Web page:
Insurers have already forked out nearly £24m in emergency payments to deal with the aftermath of storms Desmond, Eva and Frank.
Statistics released today by the Association of British Insurers (ABI), which is a trade association for insurers and represents over 250 companies, revealed that these emergency payments comprised of £9m to domestic customers and £15m to businesses.
The ABI estimated the total cost of payouts could reach £1.3bn.
The figures from the association also showed that nearly 15,000 claims on property damaged by flooding had already been made, which includes more than 5,000 from business customers, and pegged the expected payout for each domestic flood claim at £50,000.
“The December storms have brought devastating flooding to significant parts of the UK,” said James Dalton, director of general insurance policy at the ABI. “Insurers and their representatives have been there to provide practical help and support as quickly as possible to families and businesses coping with the trauma.”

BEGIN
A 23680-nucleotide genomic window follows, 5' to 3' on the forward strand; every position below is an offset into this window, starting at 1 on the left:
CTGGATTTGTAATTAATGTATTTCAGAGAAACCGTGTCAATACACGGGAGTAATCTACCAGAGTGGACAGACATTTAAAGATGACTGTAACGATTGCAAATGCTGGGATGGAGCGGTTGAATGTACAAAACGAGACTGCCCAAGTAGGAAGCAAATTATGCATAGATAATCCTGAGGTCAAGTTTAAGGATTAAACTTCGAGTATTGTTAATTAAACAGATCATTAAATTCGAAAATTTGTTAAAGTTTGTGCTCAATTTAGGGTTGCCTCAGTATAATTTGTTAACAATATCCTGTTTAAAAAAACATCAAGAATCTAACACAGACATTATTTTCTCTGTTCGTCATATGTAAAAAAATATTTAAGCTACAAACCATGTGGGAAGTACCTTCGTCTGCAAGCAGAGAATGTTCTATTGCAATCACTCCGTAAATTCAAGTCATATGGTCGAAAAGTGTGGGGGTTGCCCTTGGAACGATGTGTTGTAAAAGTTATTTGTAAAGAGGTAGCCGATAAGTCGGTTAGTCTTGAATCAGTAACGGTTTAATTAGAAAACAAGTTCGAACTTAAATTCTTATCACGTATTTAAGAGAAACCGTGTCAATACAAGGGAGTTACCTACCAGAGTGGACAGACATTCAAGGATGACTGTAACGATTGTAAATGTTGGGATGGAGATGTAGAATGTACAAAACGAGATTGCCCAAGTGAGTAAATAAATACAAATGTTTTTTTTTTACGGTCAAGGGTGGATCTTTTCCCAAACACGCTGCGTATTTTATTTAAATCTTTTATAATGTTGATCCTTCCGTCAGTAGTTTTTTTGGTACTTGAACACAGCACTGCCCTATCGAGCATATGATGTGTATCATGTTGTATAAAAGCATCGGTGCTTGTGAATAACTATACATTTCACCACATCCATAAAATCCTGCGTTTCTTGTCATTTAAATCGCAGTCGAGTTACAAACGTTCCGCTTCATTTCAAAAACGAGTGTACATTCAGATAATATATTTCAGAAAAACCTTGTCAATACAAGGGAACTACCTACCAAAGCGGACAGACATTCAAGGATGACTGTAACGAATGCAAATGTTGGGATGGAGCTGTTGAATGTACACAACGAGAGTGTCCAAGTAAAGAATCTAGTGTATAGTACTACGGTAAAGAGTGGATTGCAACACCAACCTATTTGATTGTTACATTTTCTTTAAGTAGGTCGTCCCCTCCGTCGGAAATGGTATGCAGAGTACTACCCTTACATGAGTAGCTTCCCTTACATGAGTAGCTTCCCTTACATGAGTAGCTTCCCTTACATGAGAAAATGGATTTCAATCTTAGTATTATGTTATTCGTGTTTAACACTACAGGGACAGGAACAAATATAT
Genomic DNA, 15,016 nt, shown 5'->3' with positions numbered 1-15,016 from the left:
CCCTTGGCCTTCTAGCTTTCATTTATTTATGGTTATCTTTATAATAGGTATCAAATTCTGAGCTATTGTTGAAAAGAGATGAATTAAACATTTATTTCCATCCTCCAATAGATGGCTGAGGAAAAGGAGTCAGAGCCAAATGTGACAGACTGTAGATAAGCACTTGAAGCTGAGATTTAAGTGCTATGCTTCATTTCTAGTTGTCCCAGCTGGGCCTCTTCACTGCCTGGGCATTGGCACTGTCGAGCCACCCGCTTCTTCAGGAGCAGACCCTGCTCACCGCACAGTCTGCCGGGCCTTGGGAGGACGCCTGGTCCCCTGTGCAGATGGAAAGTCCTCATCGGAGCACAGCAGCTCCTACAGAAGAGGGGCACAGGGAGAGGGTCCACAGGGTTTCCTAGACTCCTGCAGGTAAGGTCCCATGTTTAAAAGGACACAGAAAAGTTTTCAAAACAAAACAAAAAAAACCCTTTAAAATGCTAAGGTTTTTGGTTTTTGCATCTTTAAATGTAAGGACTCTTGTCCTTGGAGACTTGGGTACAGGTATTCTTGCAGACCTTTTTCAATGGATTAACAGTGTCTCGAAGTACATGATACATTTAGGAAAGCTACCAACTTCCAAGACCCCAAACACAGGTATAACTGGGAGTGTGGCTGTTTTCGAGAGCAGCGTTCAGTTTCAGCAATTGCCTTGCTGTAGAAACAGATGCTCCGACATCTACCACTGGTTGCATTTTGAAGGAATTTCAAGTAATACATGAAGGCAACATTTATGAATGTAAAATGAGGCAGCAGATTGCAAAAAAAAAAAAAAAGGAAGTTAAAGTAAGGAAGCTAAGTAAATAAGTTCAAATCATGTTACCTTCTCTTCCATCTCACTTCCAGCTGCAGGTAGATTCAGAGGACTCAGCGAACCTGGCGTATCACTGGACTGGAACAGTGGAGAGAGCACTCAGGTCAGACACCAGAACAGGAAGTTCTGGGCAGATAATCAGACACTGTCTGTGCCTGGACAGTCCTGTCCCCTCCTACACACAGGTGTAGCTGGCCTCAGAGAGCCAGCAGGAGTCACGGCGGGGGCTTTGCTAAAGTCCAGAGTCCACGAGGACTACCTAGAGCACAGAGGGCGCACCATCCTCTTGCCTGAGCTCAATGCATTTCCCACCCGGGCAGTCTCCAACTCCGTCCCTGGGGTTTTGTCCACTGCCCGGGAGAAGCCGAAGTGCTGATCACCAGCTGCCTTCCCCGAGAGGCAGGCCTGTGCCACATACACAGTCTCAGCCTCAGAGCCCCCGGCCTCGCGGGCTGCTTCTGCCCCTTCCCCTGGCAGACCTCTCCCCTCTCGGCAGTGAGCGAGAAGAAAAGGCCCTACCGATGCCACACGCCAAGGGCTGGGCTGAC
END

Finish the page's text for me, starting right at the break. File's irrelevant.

Today’s figures from the ABI are similar to the estimates put forward by professional services firm PwC last week, which predicted insured losses of between £1bn and £1.4bn and economic damage of between £2bn and £2.8bn.
At the time the estimates were given, Mohammad Khan, general insurance leader at PwC, pointed out that the continued bad weather made estimating the final cost of the storms very difficult.
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On Sunday afternoon, the Met Office had 25 flood warnings, which refer to situations where flooding is expected and immediate action is required, still in place. However, there were also 146 flood alerts issued, which are for circumstances where flooding is a possibility and people are advised to be prepared.